The Association for Civil Rights in Israel recently published a report, titled "Unsafe space: The Israeli authorities' failure to protect human rights amid settlements in East Jerusalem," detailing the lawlessness, and insecurity Jerusalemite Palestinians face daily at the hands of Israel’s often imposing and often violent Jerusalem settlers. Just last month a man was shot and killed by an Israeli private security guard, and two young boys under 15 were run over by a settler and subsequently arrested for throwing stones.

While today the efforts are usually under the guise of benignly serving the “public good”, the policies used to be more blatant; in 1973 a decision issued by the Israeli inter-ministerial committee on Jerusalem affairs set a goal to push the Palestinian population to below 22 percent. Today it still stands at about 30 percent according to Israeli census numbers. Combined Israeli efforts to Judiaze Jerusalem have deprived Palestinians of 86 percent of their private land according to the Civic Coalition for Defending Palestinians’ Rights in Jerusalem.

Palestinians are determined to hold on to their claim to Jerusalem, no matter the price. Jerusalemite Palestinians have told me of how revered they feel abroad when they tell other Middle Easterners where they are from. Most Muslims, especially Middle Eastern ones, never get the opportunity to see the holy city, yet hear constantly about it and the oppression facing its mostly Muslim Palestinians. My uncle was one of them, even though at the time I was still living in the States.

Now that I’m here, I see just how unique the city really is. Shaped by so many powerful forces throughout history, it seems like an act of hubris for any one people to lay exclusive claim to it. To the Muslims abroad who may never get the chance to come to Jerusalem, that picture my uncle gave me serves as a reminder of the weight the Palestinians who remain here carry so that some day the city may once again earn its original nickname: The city of peace.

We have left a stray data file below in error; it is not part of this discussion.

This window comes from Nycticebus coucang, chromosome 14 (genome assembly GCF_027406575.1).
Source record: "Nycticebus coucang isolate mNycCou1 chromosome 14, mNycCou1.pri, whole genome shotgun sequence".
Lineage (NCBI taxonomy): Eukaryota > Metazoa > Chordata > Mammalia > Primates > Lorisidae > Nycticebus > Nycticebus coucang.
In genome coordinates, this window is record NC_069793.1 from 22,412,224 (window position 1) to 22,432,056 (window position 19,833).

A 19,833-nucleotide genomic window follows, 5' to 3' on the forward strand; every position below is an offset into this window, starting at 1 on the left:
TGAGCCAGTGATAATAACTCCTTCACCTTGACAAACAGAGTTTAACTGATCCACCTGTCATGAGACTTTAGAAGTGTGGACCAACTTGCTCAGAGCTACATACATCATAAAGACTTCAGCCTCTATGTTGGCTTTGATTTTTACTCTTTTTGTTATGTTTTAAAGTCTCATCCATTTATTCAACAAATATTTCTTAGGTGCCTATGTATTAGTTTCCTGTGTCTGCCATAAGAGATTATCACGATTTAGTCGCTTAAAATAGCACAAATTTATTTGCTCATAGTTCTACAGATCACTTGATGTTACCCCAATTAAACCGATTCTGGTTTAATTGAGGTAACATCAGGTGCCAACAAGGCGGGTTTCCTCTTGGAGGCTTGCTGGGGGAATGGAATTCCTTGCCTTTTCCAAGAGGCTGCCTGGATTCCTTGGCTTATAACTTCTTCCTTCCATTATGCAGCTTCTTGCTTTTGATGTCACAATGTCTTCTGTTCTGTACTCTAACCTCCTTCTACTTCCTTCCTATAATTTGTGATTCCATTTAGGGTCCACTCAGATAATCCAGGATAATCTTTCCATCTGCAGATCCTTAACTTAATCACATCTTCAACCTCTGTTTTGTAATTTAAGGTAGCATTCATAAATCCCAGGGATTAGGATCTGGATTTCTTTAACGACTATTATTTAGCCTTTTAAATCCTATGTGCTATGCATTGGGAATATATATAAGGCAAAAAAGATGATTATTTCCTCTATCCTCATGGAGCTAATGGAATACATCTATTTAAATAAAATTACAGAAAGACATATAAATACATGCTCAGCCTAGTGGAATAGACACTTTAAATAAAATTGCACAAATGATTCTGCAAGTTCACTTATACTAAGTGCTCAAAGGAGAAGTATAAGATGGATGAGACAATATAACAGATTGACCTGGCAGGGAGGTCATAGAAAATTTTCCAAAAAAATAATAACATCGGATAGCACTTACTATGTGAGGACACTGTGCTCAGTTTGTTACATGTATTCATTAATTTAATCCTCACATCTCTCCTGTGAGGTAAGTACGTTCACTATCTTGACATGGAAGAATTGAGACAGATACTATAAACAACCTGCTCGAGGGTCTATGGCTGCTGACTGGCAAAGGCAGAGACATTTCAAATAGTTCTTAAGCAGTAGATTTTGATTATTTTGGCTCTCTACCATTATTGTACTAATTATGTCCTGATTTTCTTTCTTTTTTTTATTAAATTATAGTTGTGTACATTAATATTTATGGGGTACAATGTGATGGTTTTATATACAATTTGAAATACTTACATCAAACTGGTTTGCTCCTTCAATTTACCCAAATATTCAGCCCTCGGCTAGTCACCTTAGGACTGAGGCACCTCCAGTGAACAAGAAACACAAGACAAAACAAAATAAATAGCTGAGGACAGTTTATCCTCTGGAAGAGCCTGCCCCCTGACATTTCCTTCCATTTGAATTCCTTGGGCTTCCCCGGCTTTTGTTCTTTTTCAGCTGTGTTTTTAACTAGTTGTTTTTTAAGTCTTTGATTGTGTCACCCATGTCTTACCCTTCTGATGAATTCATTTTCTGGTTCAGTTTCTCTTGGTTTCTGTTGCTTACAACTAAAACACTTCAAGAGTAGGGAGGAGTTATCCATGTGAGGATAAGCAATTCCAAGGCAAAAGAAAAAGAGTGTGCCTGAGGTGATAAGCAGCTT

Michael Khaled is a Writer for the Media and Information Department at the Palestinian Initiative for the Promotion of Global Dialogue and Democracy (MIFTAH). He can be contacted at

Tuesday, November 9, 2010

Interactive Map: West Bank: Israeli settlement construction | World news |

Obama leads world chorus against Israel plan for Jerusalem

Obama leads world chorus against Israel plan for Jerusalem

JAKARTA (AFP) – US President Barack Obama led world powers on Tuesday in criticising Israel's decision to build 1,300 settler homes in east Jerusalem, warning it risks wrecking an already fragile peace process with the Palestinians.

"This kind of activity is never helpful when it comes to peace negotiations," Obama told reporters during a visit to Indonesia.

"I'm concerned that we're not seeing each side make the extra effort to get a breakthrough that could finally create a framework for a secure Israel living side-by-side in peace with a sovereign Palestine," the US leader said.

But he said he would continue working on the process despite the deepening impasse. "We're going to keep on working it though because it is in the world's interests," he said.

The foreign ministry in Russia, a member of the Middle East peace Quartet along with the United States, United Nations and European Union, said: "Moscow treats this decision with the most serious concern.

"We find it essential that the Israeli party refrained from the declared construction and on the whole kept to a moratorium on settler activity on the west bank of the Jordan river and in east Jerusalem."

British Foreign Secretary William Hague said the Israeli announcement on Monday of the east Jerusalem plan was "extremely disappointing and unhelpful."

In the face of the criticism, Israel insisted it would never limit construction in its "capital," having annexed east Jerusalem to reunite the Holy City in a move not recognised by the international community....READ MORE